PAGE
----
Tuesday, 22 May 2007

Pelion Dreams


A few years back, my wife and I visited Pelion on the East coast of Greece. Anybody that has preconceptions on Greece being a dry and arid country need look no further than Pelion. Beautiful and almost tropical, searing heat, vast beaches and rolling dramatic countryside. Stunning.

We arrived after travelling by boat, train, and car. Trains Planes and Automobiles. I was John Candy and Helen was Steve Martin. It seemed like an age to get there and with ferry strikes and closed car hire shops to contend with, it truly was an adventure of sorts that had my pessimism at full flow. By the time we arrived in the village we were staying in, it was pitch black and our stomach's were crying for food.

Thanks to the ever-lovely and friendly Greek locals, we were kindly directed to an unremarkable and traditional little restaurant that were eager to serve. Anybody that knows me will know how much of a pain I can be when I am hungry. The look on my face had the owners rushing off to quench me with some fantastic crispy Zucchini served with a garlic hot Tzatziki. A few glasses of home-brewed red wine returned the smile to my face. Next we had a superbly rolled belly pork which had been flavoured with a little orange, cumin and fennel. Alongside a traditional Greek salad, it had my heart racing with glee. Some freshly baked honey cake finished things off perfectly. Any doubts I had on our holiday being a little like the classic comedy disaster were eradicated.

Needless to say, the next 2 weeks were bliss and I fell in love with the people, the culture and the food. I've still to go anywhere friendlier. But the food was a huge surprise to me. For a man who sings British food from the rooftops, I'm a close second with Greek cuisine. It is like proper soul food, devised and cooked from that need to survive and making the most of simple seasonal ingredients that don't cost the earth. Seriously quality tucker.

So this recipe is inspired from that very meal. Using a quality piece of thick free-range pork belly, it is simply rubbed profusely with orange zest and spices then roasted to perfection. Unlike the rolled pork belly I had that day, I prefer a good pork crackling. The flavour of that crispy fat with the correct amount of spice and butter soft meat makes pork belly the best cut of the pig for me. Serve it with a simple salad or some roasted root vegetables with a little lemon and oregano for a perfect, simple yet stunning dinner.

Roast Belly Pork with Orange, Fennel and Cumin
Will easily feed 4 people

1 piece of top end belly pork, enough to fit into your roasting tray
2 tbsp fennel seeds
1 tbsp cumin seeds
1 tbsp dried oregano
2 oranges, zest finely grated
Salt and pepper

1 - Pre-heat your oven to 220 degrees C, GM 8.
2 - Using a sharp knife, slash the pork fat in 1cm steps ensuring that the cuts do not penetrate the meat.
3 - In a dry pan, roast the seeds then crush slightly in a pestle and mortar. Sprinkle onto the flesh side of the pork belly along with the orange zest and some salt and pepper. Massage into the flesh.
4 - Turn the belly and place into a roasting tray along with the oranges, halved. Sprinkle the skin liberally with salt, ensuring that it goes into the cuts, and leave for 20 minutes. Pat dry and wipe with kitchen towel (it will leach a little water) then sprinkle liberally again with salt and then pepper.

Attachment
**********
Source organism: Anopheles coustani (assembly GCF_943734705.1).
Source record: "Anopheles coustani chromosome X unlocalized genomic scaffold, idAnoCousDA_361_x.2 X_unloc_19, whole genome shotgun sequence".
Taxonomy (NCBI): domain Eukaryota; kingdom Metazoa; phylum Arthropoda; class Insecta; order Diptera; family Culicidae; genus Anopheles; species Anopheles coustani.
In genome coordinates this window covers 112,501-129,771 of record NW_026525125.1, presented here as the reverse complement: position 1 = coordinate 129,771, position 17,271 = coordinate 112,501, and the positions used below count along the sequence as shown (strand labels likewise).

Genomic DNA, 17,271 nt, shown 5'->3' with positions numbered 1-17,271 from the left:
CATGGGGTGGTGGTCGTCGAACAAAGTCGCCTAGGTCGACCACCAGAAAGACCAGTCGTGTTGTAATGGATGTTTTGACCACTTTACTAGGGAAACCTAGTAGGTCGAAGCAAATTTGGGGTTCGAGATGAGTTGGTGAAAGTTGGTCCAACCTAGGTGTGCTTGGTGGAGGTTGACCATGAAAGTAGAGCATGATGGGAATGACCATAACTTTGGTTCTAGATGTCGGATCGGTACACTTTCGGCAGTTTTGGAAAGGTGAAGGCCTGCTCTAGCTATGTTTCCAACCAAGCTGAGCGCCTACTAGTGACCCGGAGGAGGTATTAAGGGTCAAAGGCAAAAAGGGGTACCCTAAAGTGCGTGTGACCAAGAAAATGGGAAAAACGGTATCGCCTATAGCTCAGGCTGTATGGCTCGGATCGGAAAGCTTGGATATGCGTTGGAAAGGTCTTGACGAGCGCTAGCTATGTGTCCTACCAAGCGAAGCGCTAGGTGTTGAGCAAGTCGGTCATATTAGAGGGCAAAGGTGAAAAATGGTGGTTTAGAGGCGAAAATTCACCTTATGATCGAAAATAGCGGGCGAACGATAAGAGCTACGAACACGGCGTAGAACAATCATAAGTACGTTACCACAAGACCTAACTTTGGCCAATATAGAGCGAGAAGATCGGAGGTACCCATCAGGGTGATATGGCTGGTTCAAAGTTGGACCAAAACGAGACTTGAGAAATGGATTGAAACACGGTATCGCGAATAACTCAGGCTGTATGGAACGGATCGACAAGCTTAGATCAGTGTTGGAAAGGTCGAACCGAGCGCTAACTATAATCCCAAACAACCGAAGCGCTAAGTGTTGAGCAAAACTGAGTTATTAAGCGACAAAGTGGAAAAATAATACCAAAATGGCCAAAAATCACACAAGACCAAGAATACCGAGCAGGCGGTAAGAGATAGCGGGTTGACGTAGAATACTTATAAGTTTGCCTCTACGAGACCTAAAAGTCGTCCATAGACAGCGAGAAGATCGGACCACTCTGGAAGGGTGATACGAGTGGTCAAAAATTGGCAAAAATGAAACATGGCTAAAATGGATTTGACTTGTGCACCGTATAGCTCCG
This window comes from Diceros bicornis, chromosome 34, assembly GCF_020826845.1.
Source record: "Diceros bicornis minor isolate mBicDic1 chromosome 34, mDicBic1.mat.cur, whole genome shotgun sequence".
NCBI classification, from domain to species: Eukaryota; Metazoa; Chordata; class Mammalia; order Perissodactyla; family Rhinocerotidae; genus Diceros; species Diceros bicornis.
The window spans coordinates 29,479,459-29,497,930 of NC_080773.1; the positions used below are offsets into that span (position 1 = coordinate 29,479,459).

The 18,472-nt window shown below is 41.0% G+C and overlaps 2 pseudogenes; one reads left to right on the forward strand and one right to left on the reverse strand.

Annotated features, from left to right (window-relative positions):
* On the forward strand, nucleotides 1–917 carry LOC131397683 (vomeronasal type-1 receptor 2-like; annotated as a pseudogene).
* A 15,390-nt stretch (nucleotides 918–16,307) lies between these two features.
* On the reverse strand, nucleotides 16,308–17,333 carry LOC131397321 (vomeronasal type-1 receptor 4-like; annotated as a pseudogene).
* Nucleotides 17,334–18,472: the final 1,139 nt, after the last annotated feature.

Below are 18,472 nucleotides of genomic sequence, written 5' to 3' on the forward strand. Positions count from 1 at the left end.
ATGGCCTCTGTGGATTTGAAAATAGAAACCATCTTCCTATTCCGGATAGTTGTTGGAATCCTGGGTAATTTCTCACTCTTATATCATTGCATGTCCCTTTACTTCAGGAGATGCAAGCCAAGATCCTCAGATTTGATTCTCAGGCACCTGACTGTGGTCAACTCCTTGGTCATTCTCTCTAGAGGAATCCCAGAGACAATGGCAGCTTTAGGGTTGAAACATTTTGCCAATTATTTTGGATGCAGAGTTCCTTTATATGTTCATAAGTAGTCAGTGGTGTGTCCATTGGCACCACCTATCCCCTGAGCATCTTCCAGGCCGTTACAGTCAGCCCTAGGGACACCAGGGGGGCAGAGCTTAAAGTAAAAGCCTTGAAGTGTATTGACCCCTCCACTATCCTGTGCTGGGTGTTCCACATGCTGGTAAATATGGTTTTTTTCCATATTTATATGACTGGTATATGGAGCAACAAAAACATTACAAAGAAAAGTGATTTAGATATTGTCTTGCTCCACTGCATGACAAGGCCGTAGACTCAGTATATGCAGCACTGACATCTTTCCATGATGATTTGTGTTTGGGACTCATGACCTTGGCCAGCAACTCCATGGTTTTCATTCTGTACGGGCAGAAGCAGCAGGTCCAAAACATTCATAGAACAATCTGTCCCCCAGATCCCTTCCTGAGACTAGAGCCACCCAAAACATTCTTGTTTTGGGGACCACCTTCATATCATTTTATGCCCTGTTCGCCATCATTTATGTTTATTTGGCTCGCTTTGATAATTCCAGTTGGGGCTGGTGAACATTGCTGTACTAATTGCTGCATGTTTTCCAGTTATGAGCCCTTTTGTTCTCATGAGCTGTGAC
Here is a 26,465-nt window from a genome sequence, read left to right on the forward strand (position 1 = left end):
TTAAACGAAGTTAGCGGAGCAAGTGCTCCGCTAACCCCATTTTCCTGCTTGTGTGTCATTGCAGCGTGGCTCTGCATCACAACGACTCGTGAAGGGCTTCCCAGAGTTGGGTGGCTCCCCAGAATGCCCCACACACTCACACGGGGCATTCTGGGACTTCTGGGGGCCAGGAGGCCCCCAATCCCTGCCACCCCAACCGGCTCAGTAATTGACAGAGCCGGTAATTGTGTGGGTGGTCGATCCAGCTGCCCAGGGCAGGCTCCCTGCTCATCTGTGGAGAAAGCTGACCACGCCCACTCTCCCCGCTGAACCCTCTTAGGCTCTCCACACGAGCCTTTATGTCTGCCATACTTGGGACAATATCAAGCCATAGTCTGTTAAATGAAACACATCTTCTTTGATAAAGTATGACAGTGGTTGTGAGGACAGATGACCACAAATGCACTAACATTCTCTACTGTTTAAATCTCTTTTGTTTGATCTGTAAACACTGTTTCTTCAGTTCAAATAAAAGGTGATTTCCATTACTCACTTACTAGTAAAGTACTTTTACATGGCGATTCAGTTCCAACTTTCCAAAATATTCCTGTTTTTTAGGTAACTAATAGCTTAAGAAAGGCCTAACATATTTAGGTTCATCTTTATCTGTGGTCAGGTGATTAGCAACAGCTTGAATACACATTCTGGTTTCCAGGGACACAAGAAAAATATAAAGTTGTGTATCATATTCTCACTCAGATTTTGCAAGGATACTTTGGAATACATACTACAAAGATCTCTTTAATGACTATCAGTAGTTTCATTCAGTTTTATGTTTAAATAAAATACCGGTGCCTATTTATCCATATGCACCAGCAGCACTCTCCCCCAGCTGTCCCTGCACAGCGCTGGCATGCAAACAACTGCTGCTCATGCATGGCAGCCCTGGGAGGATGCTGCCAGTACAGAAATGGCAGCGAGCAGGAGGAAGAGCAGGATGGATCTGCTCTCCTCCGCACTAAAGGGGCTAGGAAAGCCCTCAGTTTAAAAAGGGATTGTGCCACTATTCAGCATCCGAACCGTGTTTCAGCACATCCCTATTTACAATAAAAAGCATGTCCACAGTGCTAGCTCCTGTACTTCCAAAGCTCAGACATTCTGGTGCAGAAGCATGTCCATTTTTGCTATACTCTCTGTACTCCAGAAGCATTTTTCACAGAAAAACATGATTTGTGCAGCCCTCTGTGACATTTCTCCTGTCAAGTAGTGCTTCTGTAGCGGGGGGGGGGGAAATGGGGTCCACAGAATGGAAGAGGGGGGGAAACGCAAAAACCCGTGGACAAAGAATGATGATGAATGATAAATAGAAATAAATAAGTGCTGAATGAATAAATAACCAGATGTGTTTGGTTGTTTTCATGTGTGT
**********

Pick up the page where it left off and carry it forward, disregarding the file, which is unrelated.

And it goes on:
5 - Place onto the top shelf of your oven for 30 minutes. Turn down the heat to 200 degrees C, GM6, place onto the middle shelf then roast for a further hour.
6 - Leave to rest in foil for 10 minutes then serve in large slices with your accompaniment of choice.

1 comment:

Wiglet said...

Hi David,

Thought I'd give you some feedback on your pork belly with orange, cumin and without fennel seeds because I forgot I didn't have any.

Think the fennel seeds must have been a vital ingredient because the cumin was a rather overpowering flavour (IMHO). My 12 year old son also wants me to pass on his comments. He loved the crackling and (his words) liked the mix of flavours. As he will only eat his roast pork with a huge bowl of apple sauce and this time chose to include a only little dab on the side - That's called a massive compliment from him. He wants to ask you if you have any good recipes for or to disguise brocolli, peas or sprouts? He's spotted all of mine and wants me to try some new ones!

Back to the pork belly - The crackling deserves a paragraph of it's own - great tips. I know you have to score it and salt it, but I didn't know about leaving it for 20 mins nor patting it with kitchen towel and was surprised how much liquid came out?

I didn't cook it on as high a heat as you recommended only because I know my oven. 190c on circotherm (grills as it oven cooks) for the first 20 mins then down to 180c was plenty. If I had it any hotter I would had burnt the crackling which I nearly did.

The piece of belly meat hubby got from our local butcher was enough to feed an army. We thought it would shrink plus we;d heard that belly meat is fatty. Yes it is but it didn't shrink! We had enough for today's meal as well.

My daughter, who detests pork, still detests it and your recipe did nothing for her apart from the crackling.

I don't think I would put so much cumin in next time and will remember the fennel seeds. Loved the orange-y flavour and also would put the 'rub' on earlier to allow the flavours more time to mix right through.

Thanks for your recipes!

Wiglet